Expecting a child? In the flurry of baby preparations, don't forget to childproof your home.
The U.S. Consumer Product Safety Commission says that home hazards kill or injure about 2.5 million children every year. Here's what the commission and others suggest you do to make your house safe:
* Bathrooms: Install a safety latch on the toilet seat and safety covers on the faucet handles - unless you're planning to keep Baby out altogether by putting a latch on the door, suggests the UCSF Children's Hospital in California. Move medicines, cleaners, etc., to high places.
* Kitchen: Whether the contents are dirty or clean, the dishwater should be locked. Install safety latches on drawers and cabinets, but move poisons entirely out of reach, says ServiceMagic, which connects people with home improvement contractors. Put corner and edge bumpers on counters. Remove refrigerator magnets so they can't fall and tempt your child into tasting them. Alternative plan: Put up a baby gate or gates to help prevent unauthorized visits.
* Bedrooms: Make sure you have smoke detectors near bedrooms (and on every level of the home). The commission also recommends checking them frequently - once a month. If you have gas or oil heat or an attached garage, you'll also want to install a carbon monoxide detector near sleeping areas, the commission says.
* Dining room: Beware of tablecloths, ServiceMagic says. If your child tugs, down come the plates, flower vases and everything else.
* Stairs: You'll want baby gates at the top and bottom. A gate that screws to the wall is better for the top of a staircase than one that relies on pressure to work, the commission says. Avoid older gates with "V" shapes in which a child could get his or her head stuck.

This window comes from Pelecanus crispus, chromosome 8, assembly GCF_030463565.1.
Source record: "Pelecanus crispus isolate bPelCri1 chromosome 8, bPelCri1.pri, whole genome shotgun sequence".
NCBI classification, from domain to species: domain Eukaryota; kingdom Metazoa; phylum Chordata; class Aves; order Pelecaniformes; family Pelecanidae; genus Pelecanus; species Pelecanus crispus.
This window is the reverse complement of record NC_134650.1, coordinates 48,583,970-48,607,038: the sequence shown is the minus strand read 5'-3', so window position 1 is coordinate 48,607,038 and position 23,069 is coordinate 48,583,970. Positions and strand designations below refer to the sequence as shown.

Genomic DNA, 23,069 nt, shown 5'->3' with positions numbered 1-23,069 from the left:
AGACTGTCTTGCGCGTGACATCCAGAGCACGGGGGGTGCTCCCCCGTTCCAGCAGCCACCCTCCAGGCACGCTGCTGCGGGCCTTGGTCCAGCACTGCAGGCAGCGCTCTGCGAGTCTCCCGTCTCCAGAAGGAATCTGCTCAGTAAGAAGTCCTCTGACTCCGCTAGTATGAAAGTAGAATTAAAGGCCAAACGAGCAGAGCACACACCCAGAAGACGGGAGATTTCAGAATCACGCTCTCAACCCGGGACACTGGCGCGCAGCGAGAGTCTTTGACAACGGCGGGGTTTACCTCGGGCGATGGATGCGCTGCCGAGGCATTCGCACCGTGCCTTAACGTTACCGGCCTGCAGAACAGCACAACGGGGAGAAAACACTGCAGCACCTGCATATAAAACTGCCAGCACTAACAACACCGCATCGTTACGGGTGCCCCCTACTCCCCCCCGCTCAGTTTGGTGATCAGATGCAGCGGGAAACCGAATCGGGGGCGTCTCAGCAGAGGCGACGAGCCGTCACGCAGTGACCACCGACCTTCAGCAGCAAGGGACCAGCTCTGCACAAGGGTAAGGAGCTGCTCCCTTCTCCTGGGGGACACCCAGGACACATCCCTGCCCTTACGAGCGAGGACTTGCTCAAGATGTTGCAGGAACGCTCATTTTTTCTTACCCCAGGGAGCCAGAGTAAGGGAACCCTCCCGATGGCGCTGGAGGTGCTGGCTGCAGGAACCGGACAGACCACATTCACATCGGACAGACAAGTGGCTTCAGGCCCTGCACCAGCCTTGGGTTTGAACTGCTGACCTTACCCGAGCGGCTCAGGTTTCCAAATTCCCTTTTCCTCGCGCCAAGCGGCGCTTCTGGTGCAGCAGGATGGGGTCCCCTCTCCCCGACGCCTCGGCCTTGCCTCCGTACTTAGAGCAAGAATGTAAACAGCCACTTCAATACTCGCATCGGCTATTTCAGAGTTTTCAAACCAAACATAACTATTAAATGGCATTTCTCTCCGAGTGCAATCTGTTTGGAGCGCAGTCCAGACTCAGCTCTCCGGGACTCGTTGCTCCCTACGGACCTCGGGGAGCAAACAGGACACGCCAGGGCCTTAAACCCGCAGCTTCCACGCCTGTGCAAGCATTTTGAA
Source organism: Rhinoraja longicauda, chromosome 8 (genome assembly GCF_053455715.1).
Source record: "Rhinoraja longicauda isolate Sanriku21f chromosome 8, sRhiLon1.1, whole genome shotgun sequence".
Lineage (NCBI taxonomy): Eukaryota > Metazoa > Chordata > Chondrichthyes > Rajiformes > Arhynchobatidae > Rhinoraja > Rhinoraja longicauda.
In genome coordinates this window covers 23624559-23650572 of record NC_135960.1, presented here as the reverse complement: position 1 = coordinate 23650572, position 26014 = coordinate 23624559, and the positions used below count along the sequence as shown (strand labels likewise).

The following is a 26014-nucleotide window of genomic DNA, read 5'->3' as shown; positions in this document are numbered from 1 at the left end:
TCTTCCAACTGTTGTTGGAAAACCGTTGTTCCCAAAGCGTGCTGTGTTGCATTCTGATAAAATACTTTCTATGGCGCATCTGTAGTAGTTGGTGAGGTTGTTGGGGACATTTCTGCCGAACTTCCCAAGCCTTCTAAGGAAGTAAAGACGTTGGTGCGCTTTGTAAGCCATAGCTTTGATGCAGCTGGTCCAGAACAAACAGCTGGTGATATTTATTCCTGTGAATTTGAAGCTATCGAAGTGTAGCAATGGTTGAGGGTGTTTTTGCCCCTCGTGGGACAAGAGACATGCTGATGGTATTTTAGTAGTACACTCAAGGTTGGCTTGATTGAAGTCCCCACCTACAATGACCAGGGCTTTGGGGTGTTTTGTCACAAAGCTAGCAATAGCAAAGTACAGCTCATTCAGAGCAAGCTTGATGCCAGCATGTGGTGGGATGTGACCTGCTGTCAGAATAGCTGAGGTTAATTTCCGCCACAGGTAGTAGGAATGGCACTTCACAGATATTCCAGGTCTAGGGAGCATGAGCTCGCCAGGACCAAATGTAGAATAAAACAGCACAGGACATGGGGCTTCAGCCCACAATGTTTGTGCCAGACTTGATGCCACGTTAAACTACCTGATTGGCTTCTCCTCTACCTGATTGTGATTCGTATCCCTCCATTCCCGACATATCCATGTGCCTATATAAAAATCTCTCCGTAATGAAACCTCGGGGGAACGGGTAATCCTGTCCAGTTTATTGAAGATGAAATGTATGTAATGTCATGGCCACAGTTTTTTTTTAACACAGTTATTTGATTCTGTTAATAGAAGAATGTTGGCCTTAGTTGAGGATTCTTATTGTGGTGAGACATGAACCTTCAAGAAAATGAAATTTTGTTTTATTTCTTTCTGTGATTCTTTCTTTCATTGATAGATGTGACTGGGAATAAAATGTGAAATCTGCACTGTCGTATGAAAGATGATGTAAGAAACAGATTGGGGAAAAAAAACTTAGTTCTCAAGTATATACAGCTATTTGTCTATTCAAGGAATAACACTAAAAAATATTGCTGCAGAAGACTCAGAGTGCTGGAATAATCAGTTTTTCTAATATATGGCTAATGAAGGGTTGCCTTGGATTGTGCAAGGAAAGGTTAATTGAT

* Water: To prevent scalding, the children's hospital recommends you set your home's hot water temperature at no more than 120 degrees Fahrenheit. You could also install anti-scald devices on your faucets and shower heads to keep water from getting too hot, the commission notes.
* Cords: Window blinds, phones, lamps - anything with a hanging cord can be a hazard. Tuck them out of reach. ServiceMagic also suggests cutting blind cords that are long or that form a loop.
* Outlets: Have any unused outlets? Avoid problems by inserting plastic outlet plugs.
* Furniture: Soften sharp edges with corner and edge bumpers.
* Windows/balconies/decks: Keep inquisitive babies from falling by installing window guards or safety netting, the safety commission suggests. Just keep in mind that you'll want at least one window in every room to be accessible for quick escapes in emergency situations.